DHAKA, Bangladesh — Bangladesh's Cabinet has approved a draft law proposing the death penalty for drug offenses months into an anti-drug crackdown in which hundreds have been fatally shot by police.
Approval to the draft that came Monday needs to go through a number of procedures in parliament, but the go-ahead is a step toward harsher penalties for drug sellers and users in a country in which rights groups say there are a high number of extrajudicial killings and arbitrary arrests.
The draft of the Narcotics Control Act mainly focuses on use and carrying of methamphetamine, known locally as "yaba" and popular among young people.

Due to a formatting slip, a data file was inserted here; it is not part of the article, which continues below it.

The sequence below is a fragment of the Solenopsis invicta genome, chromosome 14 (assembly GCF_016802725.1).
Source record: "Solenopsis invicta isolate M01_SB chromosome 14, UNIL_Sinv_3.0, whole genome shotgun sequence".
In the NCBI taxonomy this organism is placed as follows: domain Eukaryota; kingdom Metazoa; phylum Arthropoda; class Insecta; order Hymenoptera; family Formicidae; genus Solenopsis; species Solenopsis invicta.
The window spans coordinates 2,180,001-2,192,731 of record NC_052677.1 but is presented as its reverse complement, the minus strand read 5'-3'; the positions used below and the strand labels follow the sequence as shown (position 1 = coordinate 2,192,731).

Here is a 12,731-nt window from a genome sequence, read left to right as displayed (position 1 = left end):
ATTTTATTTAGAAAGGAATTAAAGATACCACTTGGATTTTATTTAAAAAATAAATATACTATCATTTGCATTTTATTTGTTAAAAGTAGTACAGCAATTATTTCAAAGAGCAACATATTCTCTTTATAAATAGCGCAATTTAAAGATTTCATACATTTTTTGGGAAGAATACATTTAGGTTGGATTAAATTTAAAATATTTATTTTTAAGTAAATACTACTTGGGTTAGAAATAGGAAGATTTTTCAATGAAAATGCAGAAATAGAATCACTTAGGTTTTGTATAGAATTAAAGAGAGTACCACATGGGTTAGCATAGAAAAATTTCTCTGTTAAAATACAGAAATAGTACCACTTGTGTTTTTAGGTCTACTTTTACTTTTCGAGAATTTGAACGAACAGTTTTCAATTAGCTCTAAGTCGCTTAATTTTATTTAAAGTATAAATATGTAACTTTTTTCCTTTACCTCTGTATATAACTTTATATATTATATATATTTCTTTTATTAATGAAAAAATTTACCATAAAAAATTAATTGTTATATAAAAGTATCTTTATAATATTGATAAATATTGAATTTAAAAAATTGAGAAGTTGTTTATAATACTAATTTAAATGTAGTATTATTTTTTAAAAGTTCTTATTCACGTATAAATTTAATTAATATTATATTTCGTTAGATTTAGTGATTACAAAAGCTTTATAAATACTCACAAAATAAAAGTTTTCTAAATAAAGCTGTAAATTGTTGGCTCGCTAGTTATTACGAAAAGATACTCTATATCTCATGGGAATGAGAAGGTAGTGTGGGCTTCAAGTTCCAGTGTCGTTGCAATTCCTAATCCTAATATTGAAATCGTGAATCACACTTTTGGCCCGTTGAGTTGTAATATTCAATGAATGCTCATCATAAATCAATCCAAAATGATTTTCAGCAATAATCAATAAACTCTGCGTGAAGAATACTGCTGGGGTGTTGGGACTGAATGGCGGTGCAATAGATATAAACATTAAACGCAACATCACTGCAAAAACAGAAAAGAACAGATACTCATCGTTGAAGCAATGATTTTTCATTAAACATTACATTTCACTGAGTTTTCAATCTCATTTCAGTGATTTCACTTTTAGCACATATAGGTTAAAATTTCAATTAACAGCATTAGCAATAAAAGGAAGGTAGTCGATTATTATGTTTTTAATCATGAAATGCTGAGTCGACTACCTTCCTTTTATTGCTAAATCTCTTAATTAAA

Cabinet Secretary Mohammad Shafiul Alam said the draft proposes the death sentence as maximum punishment for producing, smuggling, distributing and using more than 5 grams of yaba.
Prime Minister Sheikh Hasina led Monday's Cabinet meeting to approve the draft, which will be placed in parliament as a bill. It would then go to the country's figurehead president for his signature to turn it into law.
Since May, when the crackdown began across the country, security officials have conducted many raids and killed nearly 200 people, mostly in "shootouts" or so-called "crossfires" as described by security agencies. But human rights groups said that most were targeted killings to break the network of drug dealers, especially of yaba. The government said the drive gained popularity, as local media reports said the spread of "yaba" was pervasive in the country.
Bangladesh does not produce the drug and blames Myanmar for setting up factories across the border.